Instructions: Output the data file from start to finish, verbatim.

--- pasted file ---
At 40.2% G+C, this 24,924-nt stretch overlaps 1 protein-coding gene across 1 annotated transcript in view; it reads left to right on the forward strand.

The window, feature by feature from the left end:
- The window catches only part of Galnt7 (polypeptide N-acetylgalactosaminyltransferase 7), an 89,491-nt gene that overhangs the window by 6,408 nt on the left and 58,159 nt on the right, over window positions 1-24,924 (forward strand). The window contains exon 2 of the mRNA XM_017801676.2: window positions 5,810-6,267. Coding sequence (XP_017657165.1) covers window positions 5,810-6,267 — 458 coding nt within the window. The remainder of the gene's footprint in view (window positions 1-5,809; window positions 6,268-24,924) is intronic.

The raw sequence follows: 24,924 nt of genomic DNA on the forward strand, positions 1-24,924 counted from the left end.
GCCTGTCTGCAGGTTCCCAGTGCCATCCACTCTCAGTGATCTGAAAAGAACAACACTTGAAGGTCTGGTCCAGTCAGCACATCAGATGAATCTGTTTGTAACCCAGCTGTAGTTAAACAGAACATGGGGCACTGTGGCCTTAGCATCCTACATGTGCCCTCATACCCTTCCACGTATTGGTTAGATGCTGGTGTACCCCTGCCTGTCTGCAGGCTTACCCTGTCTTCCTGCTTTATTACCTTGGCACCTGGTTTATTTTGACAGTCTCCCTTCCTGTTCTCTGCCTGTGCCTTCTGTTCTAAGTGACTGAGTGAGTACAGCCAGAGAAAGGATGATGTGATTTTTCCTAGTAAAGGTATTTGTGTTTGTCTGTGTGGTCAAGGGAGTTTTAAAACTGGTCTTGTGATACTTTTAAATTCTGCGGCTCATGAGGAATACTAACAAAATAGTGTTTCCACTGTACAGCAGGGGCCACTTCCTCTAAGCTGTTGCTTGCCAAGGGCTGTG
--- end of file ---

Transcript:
At 40.2% G+C, this 24,924-nt stretch overlaps 1 protein-coding gene across 1 annotated transcript in view; it reads left to right on the forward strand.

The window, feature by feature from the left end:
- The window catches only part of Galnt7 (polypeptide N-acetylgalactosaminyltransferase 7), an 89,491-nt gene that overhangs the window by 6,408 nt on the left and 58,159 nt on the right, over window positions 1-24,924 (forward strand). The window contains exon 2 of the mRNA XM_017801676.2: window positions 5,810-6,267. Coding sequence (XP_017657165.1) covers window positions 5,810-6,267 — 458 coding nt within the window. The remainder of the gene's footprint in view (window positions 1-5,809; window positions 6,268-24,924) is intronic.

The raw sequence follows: 24,924 nt of genomic DNA on the forward strand, positions 1-24,924 counted from the left end.
GCCTGTCTGCAGGTTCCCAGTGCCATCCACTCTCAGTGATCTGAAAAGAACAACACTTGAAGGTCTGGTCCAGTCAGCACATCAGATGAATCTGTTTGTAACCCAGCTGTAGTTAAACAGAACATGGGGCACTGTGGCCTTAGCATCCTACATGTGCCCTCATACCCTTCCACGTATTGGTTAGATGCTGGTGTACCCCTGCCTGTCTGCAGGCTTACCCTGTCTTCCTGCTTTATTACCTTGGCACCTGGTTTATTTTGACAGTCTCCCTTCCTGTTCTCTGCCTGTGCCTTCTGTTCTAAGTGACTGAGTGAGTACAGCCAGAGAAAGGATGATGTGATTTTTCCTAGTAAAGGTATTTGTGTTTGTCTGTGTGGTCAAGGGAGTTTTAAAACTGGTCTTGTGATACTTTTAAATTCTGCGGCTCATGAGGAATACTAACAAAATAGTGTTTCCACTGTACAGCAGGGGCCACTTCCTCTAAGCTGTTGCTTGCCAAGGGCTGTG